It was a spring tide that brought about my undoing. Out beyond the pier the tide went, out beyond the rockpools, out past the moored sailboats. It had been a dog walker who found her; it’s always the dog walkers, isn’t it? There had been phone calls, more dog walkers, fishermen, and finally the police with their bright jackets and crime scene tape. There had also been the first knock on the door. No, I didn’t know who it might be. No, I hadn’t seen anything suspicious.

They’ll be back of course, once the DNA tests results are in, once the facial reconstruction posters are pinned upon lampposts in the village. For now, though, it is just police tape guttering in the sea breeze and men in white masks digging before the tide turns again. I sit back in the rattan chair before pouring myself another glass.


***As always, delighted to hear any feedback! The featured image is a beautiful boathouse on Loch Tay, Scotland***

Sweat and Tears

Sweat and Tears

Matthew Richardson

(Adult content)

People can’t help but describe blood. ‘Shockingly red,’ they’ll say, as though the default colour is salmon pink or forget-me-not blue. ‘A fine mist of blood,’ they’ll gush, as if the killer had his thumb over an artery as he might a hosepipe in a garden. Also worthy of comment appears to be the fact that blood pools. It’s a liquid, folks. Can’t we take it as red (sic) that it won’t distribute itself evenly over pockmarked warehouse floors and torn linoleum?

Anyone who’s ever killed will tell you that it’s the smell of blood that you notice. It reaches up your nostrils with red, ragged fingernails and tugs right at the bridge of your nose, making your sinuses contract and your eyes water.

A scent brings a thousand connotations. When I smell blood I see ragged head wounds edged with shocking white bone. I see haemorrhaged scleras; a thousand, thousand burst capillaries surrounding a still-staring pupil with livid magenta. I see rust-red plasma slipping down floorboard cracks, congealing and hardening like cement between bricks. I…

There, now! Do you see how you’ve gone and made me do precisely what I said I wouldn’t?

That is exactly how I lost my temper just a moment ago.

Taken for a Spin

Taken for a Spin

Matthew Richardson

Taken for a Spin

Accusatory fingers pointed at him from all over the screen. Finger marks to be precise – the smudged signs of hope and despair and salt-and-vinegar grease. The marks drew a map for whoever came to the terminal after him; the leavings of a cartographer desperate to show his bad luck. There were sweaty streaks over red, black, odds, evens, bet, double bet, and add credit. Precious few over cash out though. Not yet anyway.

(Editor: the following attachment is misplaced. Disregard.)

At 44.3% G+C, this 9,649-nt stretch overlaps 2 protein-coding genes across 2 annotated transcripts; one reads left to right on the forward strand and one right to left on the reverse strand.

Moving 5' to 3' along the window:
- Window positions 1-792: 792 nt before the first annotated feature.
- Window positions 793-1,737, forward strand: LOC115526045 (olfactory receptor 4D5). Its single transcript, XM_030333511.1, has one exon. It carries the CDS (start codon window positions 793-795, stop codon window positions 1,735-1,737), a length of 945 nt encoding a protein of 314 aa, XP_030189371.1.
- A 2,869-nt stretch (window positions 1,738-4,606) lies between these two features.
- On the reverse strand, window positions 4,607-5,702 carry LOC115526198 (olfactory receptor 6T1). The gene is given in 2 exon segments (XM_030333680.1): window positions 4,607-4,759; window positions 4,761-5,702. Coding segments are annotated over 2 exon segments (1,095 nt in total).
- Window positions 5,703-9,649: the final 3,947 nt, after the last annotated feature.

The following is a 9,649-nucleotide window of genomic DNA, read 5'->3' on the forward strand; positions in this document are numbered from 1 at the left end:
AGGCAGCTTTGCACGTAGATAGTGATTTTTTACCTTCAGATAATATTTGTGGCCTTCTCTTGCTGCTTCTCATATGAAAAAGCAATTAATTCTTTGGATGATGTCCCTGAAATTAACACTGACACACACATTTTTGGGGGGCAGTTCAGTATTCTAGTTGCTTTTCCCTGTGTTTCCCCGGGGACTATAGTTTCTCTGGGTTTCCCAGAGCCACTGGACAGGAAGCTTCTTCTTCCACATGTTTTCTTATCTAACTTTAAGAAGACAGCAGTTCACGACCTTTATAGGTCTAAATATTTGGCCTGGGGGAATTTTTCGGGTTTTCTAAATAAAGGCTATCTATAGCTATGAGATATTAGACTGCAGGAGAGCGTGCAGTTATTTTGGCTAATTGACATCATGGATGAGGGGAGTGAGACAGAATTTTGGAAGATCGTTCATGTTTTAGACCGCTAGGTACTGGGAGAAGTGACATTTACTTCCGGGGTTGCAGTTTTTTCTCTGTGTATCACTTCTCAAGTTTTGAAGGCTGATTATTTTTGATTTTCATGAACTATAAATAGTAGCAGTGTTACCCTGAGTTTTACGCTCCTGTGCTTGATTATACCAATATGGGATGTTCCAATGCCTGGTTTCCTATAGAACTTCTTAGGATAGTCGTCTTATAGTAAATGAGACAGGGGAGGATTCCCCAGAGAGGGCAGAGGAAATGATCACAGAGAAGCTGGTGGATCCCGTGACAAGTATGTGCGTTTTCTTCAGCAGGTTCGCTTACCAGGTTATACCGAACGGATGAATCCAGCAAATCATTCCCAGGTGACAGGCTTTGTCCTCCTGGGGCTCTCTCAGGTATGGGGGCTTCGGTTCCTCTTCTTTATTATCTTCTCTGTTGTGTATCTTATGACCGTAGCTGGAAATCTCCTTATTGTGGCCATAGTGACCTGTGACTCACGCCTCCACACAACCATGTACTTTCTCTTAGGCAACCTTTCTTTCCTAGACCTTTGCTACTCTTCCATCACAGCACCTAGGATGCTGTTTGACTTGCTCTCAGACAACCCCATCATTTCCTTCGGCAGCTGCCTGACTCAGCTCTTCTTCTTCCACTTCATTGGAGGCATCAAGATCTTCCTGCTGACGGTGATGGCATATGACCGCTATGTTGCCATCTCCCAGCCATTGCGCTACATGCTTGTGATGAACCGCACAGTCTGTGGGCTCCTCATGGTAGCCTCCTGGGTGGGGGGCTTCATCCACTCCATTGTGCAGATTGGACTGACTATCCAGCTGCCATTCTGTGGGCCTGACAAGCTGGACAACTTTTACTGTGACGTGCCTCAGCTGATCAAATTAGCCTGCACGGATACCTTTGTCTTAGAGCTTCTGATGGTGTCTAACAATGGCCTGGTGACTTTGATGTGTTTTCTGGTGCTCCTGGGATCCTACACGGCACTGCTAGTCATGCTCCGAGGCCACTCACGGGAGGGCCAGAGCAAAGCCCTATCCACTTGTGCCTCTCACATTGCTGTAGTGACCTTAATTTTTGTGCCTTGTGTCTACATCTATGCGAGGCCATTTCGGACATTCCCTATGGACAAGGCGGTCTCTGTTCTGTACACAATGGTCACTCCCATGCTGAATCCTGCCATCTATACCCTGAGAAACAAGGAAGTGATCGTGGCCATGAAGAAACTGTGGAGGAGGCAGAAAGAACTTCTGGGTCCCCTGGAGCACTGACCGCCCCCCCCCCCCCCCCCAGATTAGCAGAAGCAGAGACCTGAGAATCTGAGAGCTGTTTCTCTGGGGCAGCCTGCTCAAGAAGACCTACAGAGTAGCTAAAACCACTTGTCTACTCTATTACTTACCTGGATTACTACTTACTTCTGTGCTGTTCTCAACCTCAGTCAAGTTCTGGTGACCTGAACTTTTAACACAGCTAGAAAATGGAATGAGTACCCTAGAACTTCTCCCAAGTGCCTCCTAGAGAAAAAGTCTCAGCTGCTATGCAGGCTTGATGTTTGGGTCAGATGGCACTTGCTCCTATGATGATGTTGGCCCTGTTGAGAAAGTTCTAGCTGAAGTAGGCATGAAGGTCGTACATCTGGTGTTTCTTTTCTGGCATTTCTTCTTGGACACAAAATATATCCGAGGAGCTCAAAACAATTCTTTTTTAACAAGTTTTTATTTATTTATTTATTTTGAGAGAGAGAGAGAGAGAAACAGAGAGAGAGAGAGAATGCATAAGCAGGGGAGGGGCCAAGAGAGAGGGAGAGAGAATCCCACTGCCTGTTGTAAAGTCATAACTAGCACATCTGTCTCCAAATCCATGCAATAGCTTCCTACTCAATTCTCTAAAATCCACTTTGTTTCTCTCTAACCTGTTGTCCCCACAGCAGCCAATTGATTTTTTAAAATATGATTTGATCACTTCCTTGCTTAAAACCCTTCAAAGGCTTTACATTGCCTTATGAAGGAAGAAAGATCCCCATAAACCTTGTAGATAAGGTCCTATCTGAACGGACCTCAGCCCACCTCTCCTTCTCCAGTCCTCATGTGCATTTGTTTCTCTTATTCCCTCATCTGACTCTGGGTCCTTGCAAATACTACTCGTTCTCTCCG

Spin again.

Oliver tapped and watched as the roulette wheel began spinning, the silvery ball spiralling its way towards black and red stripes. A stream of cold air and a phlegmy sniff told him that someone else had entered the bookies. He could see in the reflection on the screen that it was Gary, in for the horses at four-ten. Oliver pulled his thick jacket around him, hoping that Gary wouldn’t clock him yet. Not that he didn’t like the guy, but he did bloody talk and Oliver needed to at least break even for today.

Spin again.

Thank God. The wet weather outside had resulted in Gary going for a sneaky smoke in the gents before the race started. With any luck Oliver would get a break and be out in ten. He would have to power-walk home; at least he would be warm. He had been sat in front of the machine so long that he felt frozen to the metal stool. His hands were like blocks of ice –the touchscreens didn’t work with gloves. In went the debit card. One last go before heading home.

Spin again.

Oliver hadn’t looked at his watch for a while, nervous at what he might see. Evens, reds. They hadn’t come up for eight spins now. Surely by the law of averages they were due. Surely. If he could just go in a hundred of so down, he could explain it to the wife. The phone went off in his pocket. It was Sheila.

“Hi darlin’…yeah just dropped by the bookies to put a line on…yep, I’ve literally just walked in…”